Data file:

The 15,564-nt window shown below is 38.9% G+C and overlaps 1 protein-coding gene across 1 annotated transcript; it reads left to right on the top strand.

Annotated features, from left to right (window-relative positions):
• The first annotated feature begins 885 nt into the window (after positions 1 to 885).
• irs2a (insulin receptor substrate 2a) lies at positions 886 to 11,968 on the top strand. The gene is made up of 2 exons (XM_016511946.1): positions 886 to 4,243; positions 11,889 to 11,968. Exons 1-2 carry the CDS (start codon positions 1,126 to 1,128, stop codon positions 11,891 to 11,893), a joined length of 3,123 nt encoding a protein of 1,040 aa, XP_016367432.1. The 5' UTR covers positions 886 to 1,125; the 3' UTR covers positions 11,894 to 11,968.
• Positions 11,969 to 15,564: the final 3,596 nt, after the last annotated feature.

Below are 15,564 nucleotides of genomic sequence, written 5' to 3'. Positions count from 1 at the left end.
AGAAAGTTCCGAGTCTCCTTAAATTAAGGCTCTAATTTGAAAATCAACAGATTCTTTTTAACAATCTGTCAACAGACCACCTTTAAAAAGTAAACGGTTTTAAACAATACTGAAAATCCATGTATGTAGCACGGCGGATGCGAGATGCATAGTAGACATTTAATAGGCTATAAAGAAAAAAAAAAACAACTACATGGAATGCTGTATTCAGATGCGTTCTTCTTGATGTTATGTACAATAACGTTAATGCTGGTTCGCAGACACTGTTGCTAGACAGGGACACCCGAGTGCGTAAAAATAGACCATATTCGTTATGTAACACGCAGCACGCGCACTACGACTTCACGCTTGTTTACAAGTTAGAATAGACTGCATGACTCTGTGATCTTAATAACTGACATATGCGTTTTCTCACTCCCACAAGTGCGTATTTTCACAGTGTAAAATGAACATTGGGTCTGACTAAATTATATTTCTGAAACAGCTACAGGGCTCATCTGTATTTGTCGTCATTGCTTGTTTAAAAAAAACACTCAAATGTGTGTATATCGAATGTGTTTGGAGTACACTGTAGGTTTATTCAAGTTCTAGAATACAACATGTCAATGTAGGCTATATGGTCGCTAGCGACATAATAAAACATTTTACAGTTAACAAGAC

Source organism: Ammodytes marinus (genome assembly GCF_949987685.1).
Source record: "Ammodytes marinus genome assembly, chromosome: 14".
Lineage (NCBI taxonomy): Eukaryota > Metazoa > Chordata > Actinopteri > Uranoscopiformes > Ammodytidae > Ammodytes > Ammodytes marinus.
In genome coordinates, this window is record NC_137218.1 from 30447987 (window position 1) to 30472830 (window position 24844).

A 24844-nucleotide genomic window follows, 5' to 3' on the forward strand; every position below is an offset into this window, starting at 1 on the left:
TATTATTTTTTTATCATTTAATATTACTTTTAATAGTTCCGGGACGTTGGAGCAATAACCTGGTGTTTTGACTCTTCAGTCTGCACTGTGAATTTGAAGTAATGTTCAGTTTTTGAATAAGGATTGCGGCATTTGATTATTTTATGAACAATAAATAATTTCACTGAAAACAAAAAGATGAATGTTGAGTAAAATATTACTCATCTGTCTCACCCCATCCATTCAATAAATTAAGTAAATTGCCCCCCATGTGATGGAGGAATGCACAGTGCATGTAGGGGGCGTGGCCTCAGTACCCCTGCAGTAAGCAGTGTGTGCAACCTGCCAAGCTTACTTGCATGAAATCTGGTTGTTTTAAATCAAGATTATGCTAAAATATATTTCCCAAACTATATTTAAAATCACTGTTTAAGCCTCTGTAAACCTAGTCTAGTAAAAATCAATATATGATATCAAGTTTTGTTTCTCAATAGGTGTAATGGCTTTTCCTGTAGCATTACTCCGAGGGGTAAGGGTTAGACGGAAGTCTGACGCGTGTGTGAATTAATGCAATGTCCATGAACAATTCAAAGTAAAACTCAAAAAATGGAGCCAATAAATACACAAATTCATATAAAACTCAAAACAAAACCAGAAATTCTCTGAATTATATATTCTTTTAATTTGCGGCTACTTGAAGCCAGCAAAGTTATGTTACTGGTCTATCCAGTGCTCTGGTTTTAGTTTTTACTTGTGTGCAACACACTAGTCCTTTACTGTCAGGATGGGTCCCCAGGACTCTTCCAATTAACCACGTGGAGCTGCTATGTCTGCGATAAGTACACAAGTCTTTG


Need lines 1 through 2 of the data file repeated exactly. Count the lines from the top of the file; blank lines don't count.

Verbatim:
The 15,564-nt window shown below is 38.9% G+C and overlaps 1 protein-coding gene across 1 annotated transcript; it reads left to right on the top strand.

Annotated features, from left to right (window-relative positions):